The theme of the 2023 American Society of Clinical Oncology (ASCO) Annual Meeting is Partnering With Patients: The Cornerstone of Cancer Care and Research. From June 2 to 6 in Chicago, Illinois, and online, cancer researchers and clinicians from around the world will gather to discuss the latest research and how to ensure that all people receive the cancer care they need.
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Research that will be presented today includes:
Who does this study affect: People with primary mediastinal B-cell lymphoma (PMBCL) who have received treatment with chemoimmunotherapy, which is a combination of chemotherapy and the monoclonal antibody rituximab (Rituxan).
What did this study find: Results from the global IELSG37 clinical trial found that chemoimmunotherapy alone is an effective treatment for PMBCL, and not giving radiation therapy as part of treatment does not impact a patient’s chances of cure.
PMBCL is an aggressive form of diffuse large B-cell lymphoma and is most common in women between 30 and 40 years old. It appears as a large mass in the central chest. The mass may cause breathing problems or superior vena cava (SVC) syndrome, a collection of symptoms caused by the partial blockage or compression of the superior vena cava. The superior vena cava is the major vein that carries blood to the heart from the head, neck, upper chest, and arms. About 2.5% of people with non-Hodgkin lymphoma have this subtype.
Treatment for PMBCL has traditionally included radiation therapy after chemoimmunotherapy to lower the risk of the cancer coming back, called a relapse or recurrence. In this study, the researchers wanted to know whether the radiation therapy was an effective part of the treatment plan. Radiation therapy to the chest comes with known risks. It may lead to heart and lung problems and increase the risk of developing second cancers, such as breast, thyroid, and lung cancers.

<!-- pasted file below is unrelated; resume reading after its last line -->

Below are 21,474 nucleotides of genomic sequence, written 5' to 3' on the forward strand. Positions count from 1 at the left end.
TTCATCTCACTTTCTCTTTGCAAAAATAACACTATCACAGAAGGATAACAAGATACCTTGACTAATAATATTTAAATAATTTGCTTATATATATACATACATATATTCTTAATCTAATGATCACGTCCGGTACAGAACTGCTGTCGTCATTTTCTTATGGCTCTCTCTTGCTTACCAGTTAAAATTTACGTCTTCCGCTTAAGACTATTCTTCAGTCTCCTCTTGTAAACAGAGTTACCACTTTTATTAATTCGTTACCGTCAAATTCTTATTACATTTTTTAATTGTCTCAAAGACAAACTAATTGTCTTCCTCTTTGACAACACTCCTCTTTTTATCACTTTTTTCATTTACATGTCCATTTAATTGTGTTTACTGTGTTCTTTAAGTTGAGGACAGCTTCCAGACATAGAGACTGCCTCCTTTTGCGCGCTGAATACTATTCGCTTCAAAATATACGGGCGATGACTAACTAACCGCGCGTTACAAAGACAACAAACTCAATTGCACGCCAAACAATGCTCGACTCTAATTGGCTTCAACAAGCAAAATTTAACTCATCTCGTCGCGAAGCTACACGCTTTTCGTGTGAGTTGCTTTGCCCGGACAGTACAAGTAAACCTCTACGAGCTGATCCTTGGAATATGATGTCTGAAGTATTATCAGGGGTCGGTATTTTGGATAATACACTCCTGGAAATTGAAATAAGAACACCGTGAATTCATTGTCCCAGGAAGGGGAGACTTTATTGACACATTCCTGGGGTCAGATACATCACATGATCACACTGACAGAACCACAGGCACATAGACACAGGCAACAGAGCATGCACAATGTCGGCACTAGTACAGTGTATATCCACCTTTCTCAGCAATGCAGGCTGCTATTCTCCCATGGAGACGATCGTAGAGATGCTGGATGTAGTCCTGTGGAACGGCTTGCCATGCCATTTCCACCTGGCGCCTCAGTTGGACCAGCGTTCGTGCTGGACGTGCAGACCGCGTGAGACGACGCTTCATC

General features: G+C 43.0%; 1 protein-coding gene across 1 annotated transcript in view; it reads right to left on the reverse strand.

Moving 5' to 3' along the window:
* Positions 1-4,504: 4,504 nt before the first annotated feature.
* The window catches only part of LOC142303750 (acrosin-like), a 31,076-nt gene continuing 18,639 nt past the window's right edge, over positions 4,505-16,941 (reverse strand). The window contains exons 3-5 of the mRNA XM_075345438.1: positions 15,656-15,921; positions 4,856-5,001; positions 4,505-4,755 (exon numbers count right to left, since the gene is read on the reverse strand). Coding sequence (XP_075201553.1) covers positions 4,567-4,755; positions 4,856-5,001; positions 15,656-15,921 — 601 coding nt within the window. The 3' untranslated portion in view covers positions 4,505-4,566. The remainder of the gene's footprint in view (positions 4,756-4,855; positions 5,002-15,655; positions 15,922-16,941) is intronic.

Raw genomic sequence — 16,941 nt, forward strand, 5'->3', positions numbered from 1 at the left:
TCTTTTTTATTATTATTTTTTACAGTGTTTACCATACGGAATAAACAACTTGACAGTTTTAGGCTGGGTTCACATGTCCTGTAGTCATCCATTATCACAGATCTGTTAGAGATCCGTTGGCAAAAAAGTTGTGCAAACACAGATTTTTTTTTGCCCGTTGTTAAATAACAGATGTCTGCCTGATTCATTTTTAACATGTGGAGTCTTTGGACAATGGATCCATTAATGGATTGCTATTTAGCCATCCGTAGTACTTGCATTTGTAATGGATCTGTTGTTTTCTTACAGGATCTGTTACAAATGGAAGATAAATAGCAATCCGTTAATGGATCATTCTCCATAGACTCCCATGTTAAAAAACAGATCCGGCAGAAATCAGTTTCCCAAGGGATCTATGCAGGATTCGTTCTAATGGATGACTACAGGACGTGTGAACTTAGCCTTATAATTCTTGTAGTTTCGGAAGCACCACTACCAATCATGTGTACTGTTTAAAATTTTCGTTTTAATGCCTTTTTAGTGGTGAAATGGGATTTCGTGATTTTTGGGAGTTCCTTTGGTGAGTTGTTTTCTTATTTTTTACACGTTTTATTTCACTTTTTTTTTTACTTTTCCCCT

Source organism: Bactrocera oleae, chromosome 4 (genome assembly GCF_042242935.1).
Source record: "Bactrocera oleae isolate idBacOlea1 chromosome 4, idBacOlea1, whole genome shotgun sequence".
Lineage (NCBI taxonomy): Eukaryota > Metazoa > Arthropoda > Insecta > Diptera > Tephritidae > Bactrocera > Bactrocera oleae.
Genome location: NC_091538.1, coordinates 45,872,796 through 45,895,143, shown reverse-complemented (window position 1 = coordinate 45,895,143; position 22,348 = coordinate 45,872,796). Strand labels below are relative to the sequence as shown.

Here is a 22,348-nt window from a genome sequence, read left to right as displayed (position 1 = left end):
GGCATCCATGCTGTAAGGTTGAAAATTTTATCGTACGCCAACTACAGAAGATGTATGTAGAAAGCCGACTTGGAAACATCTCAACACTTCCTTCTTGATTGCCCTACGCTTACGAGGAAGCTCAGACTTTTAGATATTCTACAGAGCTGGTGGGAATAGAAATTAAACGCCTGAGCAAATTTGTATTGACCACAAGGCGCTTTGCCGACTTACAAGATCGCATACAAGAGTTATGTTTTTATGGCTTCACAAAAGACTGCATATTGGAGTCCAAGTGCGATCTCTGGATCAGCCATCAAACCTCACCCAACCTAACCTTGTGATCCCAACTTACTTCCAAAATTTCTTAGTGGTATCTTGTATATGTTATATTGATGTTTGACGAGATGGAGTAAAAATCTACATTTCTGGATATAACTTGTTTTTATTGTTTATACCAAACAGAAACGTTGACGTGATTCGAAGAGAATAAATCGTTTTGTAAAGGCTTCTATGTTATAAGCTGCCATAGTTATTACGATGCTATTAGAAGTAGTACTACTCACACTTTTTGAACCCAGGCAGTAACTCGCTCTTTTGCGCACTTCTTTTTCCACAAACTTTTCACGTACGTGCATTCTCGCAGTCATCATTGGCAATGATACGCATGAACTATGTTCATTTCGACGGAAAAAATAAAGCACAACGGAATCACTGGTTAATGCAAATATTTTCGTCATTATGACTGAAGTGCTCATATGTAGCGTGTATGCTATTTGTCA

The study participants were 336 women and 209 men, and they ranged in age from 18 to 70 years. The median age of the patients was 35, meaning that half were older than 35 and the other half were younger than 35. All participants received the standard chemoimmunotherapy. Just over half of the patients (50.6%) had a complete response to the chemoimmunotherapy. These 268 patients with a complete response were then randomly assigned to 2 different treatment groups.
One group (136 patients) received the additional radiation therapy, and the other treatment group (132 patients) was closely observed. The researchers found that patients in complete remission had a 99% overall survival rate at 30 months, regardless of whether they received radiation therapy or not. Adding radiation therapy to lower the risk of recurrence had a small benefit. At 30 months, the cancer had stopped growing or spreading for 98.5% of those who received radiation therapy and 96.2% of those who did not.
Other recent studies have shown that aggressive chemoimmunotherapy regimens alone can be very effective at treating PMBCL without the use of radiation therapy. In addition, checkpoint inhibitors and CAR-T cell therapy are showing promise as treatments for lymphoma that comes back after treatment.
What does this mean for patients? When PMBCL has a complete response to chemoimmunotherapy, patients have a very low risk of the cancer coming back and can likely avoid radiation therapy and its related side effects.
“The need to maximize cure rates with initial therapy has made consolidation radiotherapy a historical standard of care, based on the poor results obtained with chemotherapy alone before rituximab and the excellent results shown in trials in which almost all patients underwent irradiation. This study shows chemoimmunotherapy alone is an effective treatment for primary mediastinal B-cell lymphoma and strongly supports omitting radiotherapy without impacting chances of cure.”
̶ lead study author Emanuele Zucca, MD
Oncology Institute of Southern Switzerland
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